Send to

Choose Destination
Physiol Biochem Zool. 2008 Mar-Apr;81(2):125-37. doi: 10.1086/524150.

The right-to-left shunt of crocodilians serves digestion.

Author information

Department of Biology, University of Utah, Salt Lake City, Utah 84112, USA.


All amniotes except birds and mammals have the ability to shunt blood past the lungs, but the physiological function of this ability is poorly understood. We studied the role of the shunt in digestion in juvenile American alligators in the following ways. First, we characterized the shunt in fasting and postprandial animals and found that blood was shunted past the lungs during digestion. Second, we disabled the shunt by surgically sealing the left aortic orifice in one group of animals, and we performed a sham surgery in another. We then compared postprandial rates of gastric acid secretion at body temperatures of 19 degrees and 27 degrees C and rates of digestion of bone at 27 degrees C. Twelve hours after eating, maximal rates of gastric acid secretion when measured at 19 degrees and 27 degrees C were significantly less in the disabled group than in sham-operated animals. Twenty-four hours postprandial, a significant decrease was found at 27 degrees C but not at 19 degrees C. For the first half of digestion, dissolution of cortical bone was significantly slower in the disabled animals. These data suggest the right-to-left shunt serves to retain carbon dioxide in the body so that it can be used by the gastrointestinal system. We hypothesize that the foramen of Panizza functions to enrich with oxygen blood that is destined for the gastrointestinal system to power proton pumps and other energy-demanding processes of digestion and that the right-to-left shunt serves to provide carbon dioxide to gastrointestinal organs besides the stomach, such as the pancreas, spleen, upper small intestine, and liver.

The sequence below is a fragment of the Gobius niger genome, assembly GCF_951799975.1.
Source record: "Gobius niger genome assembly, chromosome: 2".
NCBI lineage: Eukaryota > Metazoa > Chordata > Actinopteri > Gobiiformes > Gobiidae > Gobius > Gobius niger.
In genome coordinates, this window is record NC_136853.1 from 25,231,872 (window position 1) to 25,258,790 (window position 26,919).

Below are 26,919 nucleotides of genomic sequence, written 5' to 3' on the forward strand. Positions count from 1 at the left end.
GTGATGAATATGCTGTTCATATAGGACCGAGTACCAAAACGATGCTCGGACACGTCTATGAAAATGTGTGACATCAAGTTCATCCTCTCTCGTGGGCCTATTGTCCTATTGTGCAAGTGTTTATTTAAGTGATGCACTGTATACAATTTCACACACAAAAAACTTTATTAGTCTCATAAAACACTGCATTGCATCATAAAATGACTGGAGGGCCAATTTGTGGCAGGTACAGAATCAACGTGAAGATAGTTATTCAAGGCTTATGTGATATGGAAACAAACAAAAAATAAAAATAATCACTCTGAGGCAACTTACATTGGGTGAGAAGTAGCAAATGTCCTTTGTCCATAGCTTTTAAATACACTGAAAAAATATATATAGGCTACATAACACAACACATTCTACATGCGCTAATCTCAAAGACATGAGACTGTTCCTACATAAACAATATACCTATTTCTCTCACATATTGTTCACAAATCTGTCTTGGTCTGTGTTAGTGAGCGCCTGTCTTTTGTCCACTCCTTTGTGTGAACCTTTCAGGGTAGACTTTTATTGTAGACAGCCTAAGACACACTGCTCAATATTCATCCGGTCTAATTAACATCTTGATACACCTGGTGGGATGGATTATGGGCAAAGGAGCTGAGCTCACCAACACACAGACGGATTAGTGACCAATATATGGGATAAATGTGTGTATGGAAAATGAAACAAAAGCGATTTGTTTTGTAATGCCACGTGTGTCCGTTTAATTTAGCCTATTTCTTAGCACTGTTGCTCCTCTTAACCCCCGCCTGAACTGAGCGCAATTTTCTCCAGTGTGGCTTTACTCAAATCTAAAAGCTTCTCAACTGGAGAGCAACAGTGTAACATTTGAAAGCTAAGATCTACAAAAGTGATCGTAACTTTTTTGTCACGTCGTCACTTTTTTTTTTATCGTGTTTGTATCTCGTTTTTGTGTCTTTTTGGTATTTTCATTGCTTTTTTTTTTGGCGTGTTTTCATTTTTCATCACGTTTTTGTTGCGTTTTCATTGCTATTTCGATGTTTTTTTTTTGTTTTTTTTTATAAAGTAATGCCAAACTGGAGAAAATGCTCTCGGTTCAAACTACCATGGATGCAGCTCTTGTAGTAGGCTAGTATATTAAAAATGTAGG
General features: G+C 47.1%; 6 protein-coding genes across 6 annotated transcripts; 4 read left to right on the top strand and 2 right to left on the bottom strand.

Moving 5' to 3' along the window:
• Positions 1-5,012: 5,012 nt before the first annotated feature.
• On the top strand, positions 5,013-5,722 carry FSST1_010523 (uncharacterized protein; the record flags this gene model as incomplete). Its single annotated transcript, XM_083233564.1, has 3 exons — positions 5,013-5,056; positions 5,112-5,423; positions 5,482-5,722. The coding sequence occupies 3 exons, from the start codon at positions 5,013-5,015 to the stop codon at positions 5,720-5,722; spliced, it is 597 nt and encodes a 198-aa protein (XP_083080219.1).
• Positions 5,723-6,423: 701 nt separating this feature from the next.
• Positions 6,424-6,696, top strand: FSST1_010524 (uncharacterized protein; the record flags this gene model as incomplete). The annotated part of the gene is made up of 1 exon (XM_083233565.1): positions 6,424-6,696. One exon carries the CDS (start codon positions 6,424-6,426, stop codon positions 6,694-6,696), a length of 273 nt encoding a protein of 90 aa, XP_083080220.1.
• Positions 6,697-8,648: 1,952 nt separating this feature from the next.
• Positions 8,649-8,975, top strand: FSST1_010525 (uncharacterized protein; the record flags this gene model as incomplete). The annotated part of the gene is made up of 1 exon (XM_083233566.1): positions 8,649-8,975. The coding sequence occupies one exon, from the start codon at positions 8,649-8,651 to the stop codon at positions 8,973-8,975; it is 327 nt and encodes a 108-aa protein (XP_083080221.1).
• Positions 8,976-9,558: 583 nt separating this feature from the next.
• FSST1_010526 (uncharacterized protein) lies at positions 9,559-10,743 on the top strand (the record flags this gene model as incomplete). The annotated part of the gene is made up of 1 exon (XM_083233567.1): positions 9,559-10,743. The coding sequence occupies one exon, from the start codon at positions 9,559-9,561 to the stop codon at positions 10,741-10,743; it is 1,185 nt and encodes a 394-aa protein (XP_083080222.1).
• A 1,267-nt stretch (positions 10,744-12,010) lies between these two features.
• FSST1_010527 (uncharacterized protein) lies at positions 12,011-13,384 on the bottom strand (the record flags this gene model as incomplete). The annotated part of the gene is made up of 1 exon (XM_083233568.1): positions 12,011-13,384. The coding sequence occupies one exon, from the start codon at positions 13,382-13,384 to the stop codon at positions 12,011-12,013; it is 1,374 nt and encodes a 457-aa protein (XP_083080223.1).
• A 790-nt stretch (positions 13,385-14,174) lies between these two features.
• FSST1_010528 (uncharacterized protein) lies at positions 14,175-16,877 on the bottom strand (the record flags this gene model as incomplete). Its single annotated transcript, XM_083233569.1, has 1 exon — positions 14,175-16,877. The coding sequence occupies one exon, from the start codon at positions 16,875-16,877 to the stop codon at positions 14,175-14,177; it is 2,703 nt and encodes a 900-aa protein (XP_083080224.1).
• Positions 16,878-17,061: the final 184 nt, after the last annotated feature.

[Indexed for MEDLINE]

Supplemental Content

Full text links

Icon for University of Chicago Press
Loading ...
Support Center